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Thread: Are there just too many people in the world?

  1. #31
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    Quote Originally Posted by Sweetie View Post
    People act like large families are something new. Actually the number of children per household has dropped over the years.
    That's true but life expectancy was much shorter in the past, and infant/child mortality rates were much higher. The high birth rate was balanced by a high death rate.

    The world is definately overpopulated, and it is becoming worse as the population is exploding in third world countries. I am a strong believer in motherhood, but something has to be done to institute family planning programs in these countries. Dirt poor women don't have the means to raise 5+ children. These countries can't sustain the high rate of population growth. It will only lead to more starvation, death, unemployment, violence, poverty, wildlife extinction, environmental destruction, etc.

    I also agree that the world doesn't have enough resources for the 1.3 billion Chinese to live a Western lifestyle. It sometimes scares me to think what kind of world my grandchildren are going to grow up in. We're totally fucking the environment (and indirectly ourselves by doing so), and causing one of the largest mass extinction events in history. It's just sad thinking of a world where majestic mammals like tigers, pandas and apes no longer roam free in the wild because of human selfishness.

  2. #32
    Elite Member Dixie Normos's Avatar
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    Quote Originally Posted by ConstanceSpry View Post
    Considering the strain it puts on the environment and resources, the number of children each family has should be limited. In that regard, China has the right idea.
    Yeah...except then their rich people just up and immigrated to other countries without that law.
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  3. #33
    Elite Member Fluffy's Avatar
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    Exclamation C.I.A. Chief Lists Population as a Top Concern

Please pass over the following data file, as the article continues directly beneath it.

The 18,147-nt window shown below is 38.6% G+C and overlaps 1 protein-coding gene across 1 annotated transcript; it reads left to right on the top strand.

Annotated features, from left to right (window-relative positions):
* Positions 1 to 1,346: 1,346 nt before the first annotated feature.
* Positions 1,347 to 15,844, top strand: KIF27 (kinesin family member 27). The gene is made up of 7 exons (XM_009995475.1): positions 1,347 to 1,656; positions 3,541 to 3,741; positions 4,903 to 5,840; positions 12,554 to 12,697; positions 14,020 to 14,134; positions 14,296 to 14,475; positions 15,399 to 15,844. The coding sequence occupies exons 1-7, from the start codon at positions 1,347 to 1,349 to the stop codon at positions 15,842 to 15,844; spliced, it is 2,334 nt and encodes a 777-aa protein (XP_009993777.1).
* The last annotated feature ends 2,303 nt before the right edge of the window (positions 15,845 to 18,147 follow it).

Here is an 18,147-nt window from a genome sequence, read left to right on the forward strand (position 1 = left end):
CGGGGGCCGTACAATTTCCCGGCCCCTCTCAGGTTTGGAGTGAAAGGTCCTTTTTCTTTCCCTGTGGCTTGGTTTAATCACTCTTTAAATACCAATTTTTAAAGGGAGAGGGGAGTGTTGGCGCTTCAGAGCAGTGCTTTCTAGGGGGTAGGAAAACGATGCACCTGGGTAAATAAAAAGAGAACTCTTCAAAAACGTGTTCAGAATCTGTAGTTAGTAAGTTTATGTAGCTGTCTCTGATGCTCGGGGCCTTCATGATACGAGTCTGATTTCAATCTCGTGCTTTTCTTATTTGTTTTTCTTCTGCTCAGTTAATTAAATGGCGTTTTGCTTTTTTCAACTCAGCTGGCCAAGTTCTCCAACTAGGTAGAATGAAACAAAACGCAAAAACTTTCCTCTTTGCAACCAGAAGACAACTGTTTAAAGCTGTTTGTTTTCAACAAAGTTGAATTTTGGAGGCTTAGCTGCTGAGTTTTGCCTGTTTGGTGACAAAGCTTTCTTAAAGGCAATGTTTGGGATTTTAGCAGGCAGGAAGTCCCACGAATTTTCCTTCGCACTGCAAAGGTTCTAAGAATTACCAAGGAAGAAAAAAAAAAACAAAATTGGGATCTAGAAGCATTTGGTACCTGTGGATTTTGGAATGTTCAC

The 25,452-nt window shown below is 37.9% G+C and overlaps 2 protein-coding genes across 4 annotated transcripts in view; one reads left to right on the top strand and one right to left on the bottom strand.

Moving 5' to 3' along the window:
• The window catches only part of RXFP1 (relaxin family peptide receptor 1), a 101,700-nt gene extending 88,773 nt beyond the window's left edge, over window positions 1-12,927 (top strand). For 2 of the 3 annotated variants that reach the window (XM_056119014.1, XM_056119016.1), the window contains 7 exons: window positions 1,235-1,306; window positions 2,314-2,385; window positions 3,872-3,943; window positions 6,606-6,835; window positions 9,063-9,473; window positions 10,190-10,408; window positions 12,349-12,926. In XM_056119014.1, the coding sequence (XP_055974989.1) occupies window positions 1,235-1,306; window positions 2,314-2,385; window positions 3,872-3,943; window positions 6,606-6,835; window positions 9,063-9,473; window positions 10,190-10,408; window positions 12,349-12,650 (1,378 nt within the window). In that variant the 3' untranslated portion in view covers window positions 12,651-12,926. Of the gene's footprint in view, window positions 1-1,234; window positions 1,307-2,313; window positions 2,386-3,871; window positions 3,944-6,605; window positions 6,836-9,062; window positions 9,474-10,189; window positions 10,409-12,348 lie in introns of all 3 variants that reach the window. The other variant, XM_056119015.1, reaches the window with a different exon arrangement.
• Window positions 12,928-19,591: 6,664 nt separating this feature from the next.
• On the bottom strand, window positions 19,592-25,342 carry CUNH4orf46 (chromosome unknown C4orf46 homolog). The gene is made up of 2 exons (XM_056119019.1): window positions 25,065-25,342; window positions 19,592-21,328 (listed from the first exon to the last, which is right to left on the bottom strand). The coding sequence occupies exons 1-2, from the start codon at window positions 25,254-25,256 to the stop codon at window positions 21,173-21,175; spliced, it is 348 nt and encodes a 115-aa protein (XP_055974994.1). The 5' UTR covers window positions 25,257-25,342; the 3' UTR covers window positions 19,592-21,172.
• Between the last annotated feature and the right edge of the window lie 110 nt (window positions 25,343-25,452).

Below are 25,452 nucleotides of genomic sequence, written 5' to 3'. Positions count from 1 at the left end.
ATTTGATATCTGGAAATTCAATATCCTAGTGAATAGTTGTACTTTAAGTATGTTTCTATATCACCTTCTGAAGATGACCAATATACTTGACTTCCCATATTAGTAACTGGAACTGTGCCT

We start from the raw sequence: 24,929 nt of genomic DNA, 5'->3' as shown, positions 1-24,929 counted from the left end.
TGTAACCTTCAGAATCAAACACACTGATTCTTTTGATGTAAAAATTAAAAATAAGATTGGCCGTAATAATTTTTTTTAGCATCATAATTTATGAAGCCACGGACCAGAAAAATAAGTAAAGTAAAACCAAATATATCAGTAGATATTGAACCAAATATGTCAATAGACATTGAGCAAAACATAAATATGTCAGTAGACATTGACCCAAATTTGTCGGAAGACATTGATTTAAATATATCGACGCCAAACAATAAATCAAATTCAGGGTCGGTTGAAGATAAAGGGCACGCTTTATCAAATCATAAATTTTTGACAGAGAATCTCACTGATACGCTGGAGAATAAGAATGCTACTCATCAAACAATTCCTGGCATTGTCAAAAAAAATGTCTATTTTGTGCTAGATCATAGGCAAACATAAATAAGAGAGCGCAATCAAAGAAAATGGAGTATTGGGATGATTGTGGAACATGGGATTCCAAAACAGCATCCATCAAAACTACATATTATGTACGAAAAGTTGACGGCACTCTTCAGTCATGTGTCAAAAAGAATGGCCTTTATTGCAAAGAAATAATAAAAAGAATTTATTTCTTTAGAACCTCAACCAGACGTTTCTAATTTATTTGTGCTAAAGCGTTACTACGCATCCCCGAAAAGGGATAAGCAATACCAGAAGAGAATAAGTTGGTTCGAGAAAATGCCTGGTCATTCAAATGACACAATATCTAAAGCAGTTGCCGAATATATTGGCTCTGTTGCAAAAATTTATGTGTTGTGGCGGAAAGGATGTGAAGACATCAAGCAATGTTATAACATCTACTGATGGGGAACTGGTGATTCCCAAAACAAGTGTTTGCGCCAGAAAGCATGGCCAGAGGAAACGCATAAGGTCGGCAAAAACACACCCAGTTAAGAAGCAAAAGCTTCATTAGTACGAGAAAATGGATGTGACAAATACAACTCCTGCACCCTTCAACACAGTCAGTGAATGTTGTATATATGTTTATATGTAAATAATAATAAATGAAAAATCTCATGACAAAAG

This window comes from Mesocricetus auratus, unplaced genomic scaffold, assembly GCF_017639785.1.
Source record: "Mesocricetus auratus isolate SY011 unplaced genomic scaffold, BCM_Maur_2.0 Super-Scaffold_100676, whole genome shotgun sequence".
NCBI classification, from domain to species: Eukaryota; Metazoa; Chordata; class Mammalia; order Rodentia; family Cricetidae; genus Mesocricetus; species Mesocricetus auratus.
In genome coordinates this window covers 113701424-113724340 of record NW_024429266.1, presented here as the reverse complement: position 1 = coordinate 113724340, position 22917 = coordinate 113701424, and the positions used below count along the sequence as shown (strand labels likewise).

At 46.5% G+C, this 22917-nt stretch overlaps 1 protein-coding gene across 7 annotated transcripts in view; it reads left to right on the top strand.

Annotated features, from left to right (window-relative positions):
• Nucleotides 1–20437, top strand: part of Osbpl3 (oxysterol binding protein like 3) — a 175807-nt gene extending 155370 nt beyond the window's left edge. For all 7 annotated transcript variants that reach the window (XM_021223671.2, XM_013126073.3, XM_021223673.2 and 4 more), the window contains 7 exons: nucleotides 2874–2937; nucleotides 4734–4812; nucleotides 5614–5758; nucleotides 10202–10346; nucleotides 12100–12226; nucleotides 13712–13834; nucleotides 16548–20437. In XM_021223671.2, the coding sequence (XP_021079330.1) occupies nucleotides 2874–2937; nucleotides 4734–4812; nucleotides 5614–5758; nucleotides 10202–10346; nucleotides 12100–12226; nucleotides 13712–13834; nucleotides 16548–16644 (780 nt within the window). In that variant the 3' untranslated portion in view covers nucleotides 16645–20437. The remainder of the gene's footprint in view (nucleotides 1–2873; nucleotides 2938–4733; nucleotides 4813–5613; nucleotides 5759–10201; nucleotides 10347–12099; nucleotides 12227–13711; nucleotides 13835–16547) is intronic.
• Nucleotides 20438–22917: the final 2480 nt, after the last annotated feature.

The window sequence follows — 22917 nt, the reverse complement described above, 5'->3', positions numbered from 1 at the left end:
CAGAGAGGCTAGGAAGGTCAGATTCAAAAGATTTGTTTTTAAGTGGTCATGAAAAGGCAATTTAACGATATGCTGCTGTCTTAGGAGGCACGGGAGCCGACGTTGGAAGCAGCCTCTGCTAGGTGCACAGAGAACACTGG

C.I.A. Chief Lists Population as a Top Concern

    May 1, 2008, 12:26 pm
    By Andrew C. Revkin

    Gen. Michael V. Hayden, the director of the Central Intelligence Agency, yesterday described three troublesome trends that distinguish this century from the last, and the exploding populations of poor places topped his list. Interestingly, energy shortages (and climate change) were not on his list. (The other trends were growing divisions between the United States and Europe and China’s emergence.) I’ve sent a query to the agency’s press office to find earlier statements on fossil fuels and security.
    As for population, General Hayden, speaking at Kansas State University, said:
    Today, there are about 6.7 billion people sharing our planet. By midcentury, the best estimates point to a world population of more than 9 billion. Most of that growth will occur in countries least able to sustain it, a situation that will likely fuel instability and extremism, both in those areas and beyond.
    Many poor, already fragile states — where governance is difficult today — will grow rapidly. In Afghanistan, Liberia, Niger and the Democratic Republic of Congo, the population is expected to triple by midcentury. The number of people in Ethiopia, Nigeria and Yemen will more than double. Furthermore, all of those countries will have large concentrations of young people. If their basic freedoms and basic needs — food, housing, education, employment and so on — are not met, they could be easily attracted to violence, civil unrest or extremism.
    A hillside shanty town in South Africa (Credit: Vanessa Vick for The New York Times)
    He also stressed the significance of China’s emergence as a superpower:
    If Beijing begins to accept greater responsibility for the health of the international system, as all global powers should, we will remain on a constructive, even if competitive, path. If not, the rise of China begins to look more adversarial.
    This all echoes an early post here in which I interviewed Joseph Chamie, the former head of the United Nations population office, who described an extraordinarily variegated world of imploding and exploding populations, and inevitable rivers of migration and sources of conflict.
    It’s no accident that the subheading of Dot Earth is “Nine billion people. One planet.” That prospect holds questions far beyond how much biodiversity will remain, and what the temperature will be.


    C.I.A. Chief Lists Population as a Top Concern - Dot Earth - Climate Change and Sustainability - New York Times Blog

  4. #34
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    You think there are too many illegal migrants in the US and Europe now? It's only going to get worse in the future, as desperate people from these poor, overpopulated countries migrate en masse. I saw an illustration of the projected mass migration of Middle Easterners and Africans who will come to Europe in this century, where the population is actually aging and declining, due to low birth rates. This is bound to inflate racial and ethnic tensions and nationalism.

    I hate to say it, but I think there is going to be some kind of natural disaster or disease that wipes out a huge chunk of the world's population in this century. The rate of population growth in third world countries is simply unsustainable.

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    Johann Hari: Are there just too many people in the world?
    A rebel serial killer with a cause.

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